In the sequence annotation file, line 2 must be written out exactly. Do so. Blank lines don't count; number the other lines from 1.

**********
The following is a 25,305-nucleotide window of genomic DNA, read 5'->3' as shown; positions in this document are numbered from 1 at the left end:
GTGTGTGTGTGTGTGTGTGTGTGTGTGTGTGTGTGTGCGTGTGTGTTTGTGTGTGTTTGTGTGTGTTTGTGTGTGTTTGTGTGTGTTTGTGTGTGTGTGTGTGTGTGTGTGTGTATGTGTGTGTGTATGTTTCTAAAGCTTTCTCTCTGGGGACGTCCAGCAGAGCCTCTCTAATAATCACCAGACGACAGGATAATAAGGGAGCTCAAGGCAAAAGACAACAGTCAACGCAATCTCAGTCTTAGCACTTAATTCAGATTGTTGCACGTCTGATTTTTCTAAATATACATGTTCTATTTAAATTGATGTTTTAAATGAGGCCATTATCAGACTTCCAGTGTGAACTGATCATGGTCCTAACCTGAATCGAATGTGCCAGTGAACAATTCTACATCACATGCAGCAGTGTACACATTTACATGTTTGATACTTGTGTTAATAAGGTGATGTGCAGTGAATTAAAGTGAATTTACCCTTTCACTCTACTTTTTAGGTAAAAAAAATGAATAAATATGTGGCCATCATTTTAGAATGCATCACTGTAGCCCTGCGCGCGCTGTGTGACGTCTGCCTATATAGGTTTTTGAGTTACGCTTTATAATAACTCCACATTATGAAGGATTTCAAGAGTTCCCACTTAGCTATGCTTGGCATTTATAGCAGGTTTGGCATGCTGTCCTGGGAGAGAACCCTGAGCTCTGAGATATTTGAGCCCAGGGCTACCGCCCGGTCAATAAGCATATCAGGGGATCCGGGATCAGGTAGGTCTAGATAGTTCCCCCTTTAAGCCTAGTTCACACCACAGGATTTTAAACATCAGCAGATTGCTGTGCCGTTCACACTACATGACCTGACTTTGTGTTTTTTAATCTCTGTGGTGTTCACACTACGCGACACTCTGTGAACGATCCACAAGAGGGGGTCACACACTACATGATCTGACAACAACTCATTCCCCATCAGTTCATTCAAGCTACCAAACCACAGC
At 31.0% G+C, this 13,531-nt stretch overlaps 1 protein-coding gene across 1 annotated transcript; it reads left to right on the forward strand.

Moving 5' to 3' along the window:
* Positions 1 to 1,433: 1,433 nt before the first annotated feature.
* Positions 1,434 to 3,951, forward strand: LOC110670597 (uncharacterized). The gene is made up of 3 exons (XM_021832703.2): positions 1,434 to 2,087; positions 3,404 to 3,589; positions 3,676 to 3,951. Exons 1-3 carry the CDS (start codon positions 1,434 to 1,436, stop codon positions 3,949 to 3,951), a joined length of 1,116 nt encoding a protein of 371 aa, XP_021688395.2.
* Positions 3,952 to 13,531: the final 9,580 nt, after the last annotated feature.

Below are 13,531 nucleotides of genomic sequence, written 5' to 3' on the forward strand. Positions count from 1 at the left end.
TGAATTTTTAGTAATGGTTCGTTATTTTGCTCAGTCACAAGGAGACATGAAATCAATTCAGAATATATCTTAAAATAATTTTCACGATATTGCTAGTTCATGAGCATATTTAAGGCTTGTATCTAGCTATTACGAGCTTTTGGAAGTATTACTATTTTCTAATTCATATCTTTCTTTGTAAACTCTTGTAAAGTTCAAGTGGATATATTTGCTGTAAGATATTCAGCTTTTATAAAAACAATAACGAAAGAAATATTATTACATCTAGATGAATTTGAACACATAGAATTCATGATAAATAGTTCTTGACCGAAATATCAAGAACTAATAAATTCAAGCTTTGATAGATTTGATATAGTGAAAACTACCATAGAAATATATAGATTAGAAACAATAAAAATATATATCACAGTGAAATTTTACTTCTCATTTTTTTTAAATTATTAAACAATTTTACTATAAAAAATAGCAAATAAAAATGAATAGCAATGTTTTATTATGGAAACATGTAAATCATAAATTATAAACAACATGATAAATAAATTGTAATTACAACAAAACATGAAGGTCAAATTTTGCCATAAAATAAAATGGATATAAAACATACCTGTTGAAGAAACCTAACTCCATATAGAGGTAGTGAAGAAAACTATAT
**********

GTGTGTGTGTGTGTGTGTGTGTGTGTGTGTGTGTGTGCGTGTGTGTTTGTGTGTGTTTGTGTGTGTTTGTGTGTGTTTGTGTGTGTTTGTGTGTGTGTGTGTGTGTGTGTGTGTATGTGTGTGTGTATGTTTCTAAAGCTTTCTCTCTGGGGACGTCCAGCAGAGCCTCTCTAATAATCACCAGACGACAGGATAATAAGGGAGCTCAAGGCAAAAGACAACAGTCAACGCAATCTCAGTCTTAGCACTTAATTCAGATTGTTGCACGTCTGATTTTTCTAAATATACATGTTCTATTTAAATTGATGTTTTAAATGAGGCCATTATCAGACTTCCAGTGTGAACTGATCATGGTCCTAACCTGAATCGAATGTGCCAGTGAACAATTCTACATCACATGCAGCAGTGTACACATTTACATGTTTGATACTTGTGTTAATAAGGTGATGTGCAGTGAATTAAAGTGAATTTACCCTTTCACTCTACTTTTTAGGTAAAAAAAATGAATAAATATGTGGCCATCATTTTAGAATGCATCACTGTAGCCCTGCGCGCGCTGTGTGACGTCTGCCTATATAGGTTTTTGAGTTACGCTTTATAATAACTCCACATTATGAAGGATTTCAAGAGTTCCCACTTAGCTATGCTTGGCATTTATAGCAGGTTTGGCATGCTGTCCTGGGAGAGAACCCTGAGCTCTGAGATATTTGAGCCCAGGGCTACCGCCCGGTCAATAAGCATATCAGGGGATCCGGGATCAGGTAGGTCTAGATAGTTCCCCCTTTAAGCCTAGTTCACACCACAGGATTTTAAACATCAGCAGATTGCTGTGCCGTTCACACTACATGACCTGACTTTGTGTTTTTTAATCTCTGTGGTGTTCACACTACGCGACACTCTGTGAACGATCCACAAGAGGGGGTCACACACTACATGATCTGACAACAACTCATTCCCCATCAGTTCATTCAAGCTACCAAACCACAGC